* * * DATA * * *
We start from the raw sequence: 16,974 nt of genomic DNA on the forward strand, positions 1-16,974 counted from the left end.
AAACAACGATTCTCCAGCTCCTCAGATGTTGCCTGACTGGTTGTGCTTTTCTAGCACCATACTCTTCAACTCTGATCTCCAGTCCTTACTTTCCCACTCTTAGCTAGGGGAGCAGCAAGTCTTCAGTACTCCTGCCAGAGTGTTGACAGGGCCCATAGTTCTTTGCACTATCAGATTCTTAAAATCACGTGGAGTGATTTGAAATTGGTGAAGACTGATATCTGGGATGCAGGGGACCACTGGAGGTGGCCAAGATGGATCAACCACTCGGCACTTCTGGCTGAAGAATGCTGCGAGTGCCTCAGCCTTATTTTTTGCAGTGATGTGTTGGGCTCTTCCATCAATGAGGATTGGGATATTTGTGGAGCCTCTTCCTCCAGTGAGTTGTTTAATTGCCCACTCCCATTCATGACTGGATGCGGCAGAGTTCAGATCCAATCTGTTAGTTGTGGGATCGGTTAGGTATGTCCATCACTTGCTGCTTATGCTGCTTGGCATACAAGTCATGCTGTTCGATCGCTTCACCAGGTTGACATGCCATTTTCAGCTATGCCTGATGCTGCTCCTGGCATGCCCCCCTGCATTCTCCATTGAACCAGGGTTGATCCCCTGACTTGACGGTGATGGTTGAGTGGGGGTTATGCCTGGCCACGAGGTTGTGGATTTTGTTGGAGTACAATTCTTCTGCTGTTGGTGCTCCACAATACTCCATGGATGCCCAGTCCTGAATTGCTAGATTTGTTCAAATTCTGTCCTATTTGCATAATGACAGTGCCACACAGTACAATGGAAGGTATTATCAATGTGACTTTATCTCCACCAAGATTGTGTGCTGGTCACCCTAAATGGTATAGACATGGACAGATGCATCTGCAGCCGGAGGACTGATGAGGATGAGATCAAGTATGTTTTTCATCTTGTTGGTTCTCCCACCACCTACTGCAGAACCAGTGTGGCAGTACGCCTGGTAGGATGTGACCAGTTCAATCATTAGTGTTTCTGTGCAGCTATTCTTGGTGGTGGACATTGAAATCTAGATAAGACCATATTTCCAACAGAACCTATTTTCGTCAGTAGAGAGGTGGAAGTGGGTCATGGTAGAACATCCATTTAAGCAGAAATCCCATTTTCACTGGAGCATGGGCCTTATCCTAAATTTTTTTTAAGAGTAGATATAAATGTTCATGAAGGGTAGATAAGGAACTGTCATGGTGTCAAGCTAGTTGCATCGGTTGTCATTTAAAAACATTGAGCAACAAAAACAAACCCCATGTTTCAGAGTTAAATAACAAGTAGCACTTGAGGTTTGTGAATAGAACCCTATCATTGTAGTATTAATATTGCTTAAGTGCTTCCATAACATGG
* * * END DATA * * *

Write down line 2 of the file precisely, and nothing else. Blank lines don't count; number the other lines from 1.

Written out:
AAACAACGATTCTCCAGCTCCTCAGATGTTGCCTGACTGGTTGTGCTTTTCTAGCACCATACTCTTCAACTCTGATCTCCAGTCCTTACTTTCCCACTCTTAGCTAGGGGAGCAGCAAGTCTTCAGTACTCCTGCCAGAGTGTTGACAGGGCCCATAGTTCTTTGCACTATCAGATTCTTAAAATCACGTGGAGTGATTTGAAATTGGTGAAGACTGATATCTGGGATGCAGGGGACCACTGGAGGTGGCCAAGATGGATCAACCACTCGGCACTTCTGGCTGAAGAATGCTGCGAGTGCCTCAGCCTTATTTTTTGCAGTGATGTGTTGGGCTCTTCCATCAATGAGGATTGGGATATTTGTGGAGCCTCTTCCTCCAGTGAGTTGTTTAATTGCCCACTCCCATTCATGACTGGATGCGGCAGAGTTCAGATCCAATCTGTTAGTTGTGGGATCGGTTAGGTATGTCCATCACTTGCTGCTTATGCTGCTTGGCATACAAGTCATGCTGTTCGATCGCTTCACCAGGTTGACATGCCATTTTCAGCTATGCCTGATGCTGCTCCTGGCATGCCCCCCTGCATTCTCCATTGAACCAGGGTTGATCCCCTGACTTGACGGTGATGGTTGAGTGGGGGTTATGCCTGGCCACGAGGTTGTGGATTTTGTTGGAGTACAATTCTTCTGCTGTTGGTGCTCCACAATACTCCATGGATGCCCAGTCCTGAATTGCTAGATTTGTTCAAATTCTGTCCTATTTGCATAATGACAGTGCCACACAGTACAATGGAAGGTATTATCAATGTGACTTTATCTCCACCAAGATTGTGTGCTGGTCACCCTAAATGGTATAGACATGGACAGATGCATCTGCAGCCGGAGGACTGATGAGGATGAGATCAAGTATGTTTTTCATCTTGTTGGTTCTCCCACCACCTACTGCAGAACCAGTGTGGCAGTACGCCTGGTAGGATGTGACCAGTTCAATCATTAGTGTTTCTGTGCAGCTATTCTTGGTGGTGGACATTGAAATCTAGATAAGACCATATTTCCAACAGAACCTATTTTCGTCAGTAGAGAGGTGGAAGTGGGTCATGGTAGAACATCCATTTAAGCAGAAATCCCATTTTCACTGGAGCATGGGCCTTATCCTAAATTTTTTTTAAGAGTAGATATAAATGTTCATGAAGGGTAGATAAGGAACTGTCATGGTGTCAAGCTAGTTGCATCGGTTGTCATTTAAAAACATTGAGCAACAAAAACAAACCCCATGTTTCAGAGTTAAATAACAAGTAGCACTTGAGGTTTGTGAATAGAACCCTATCATTGTAGTATTAATATTGCTTAAGTGCTTCCATAACATGG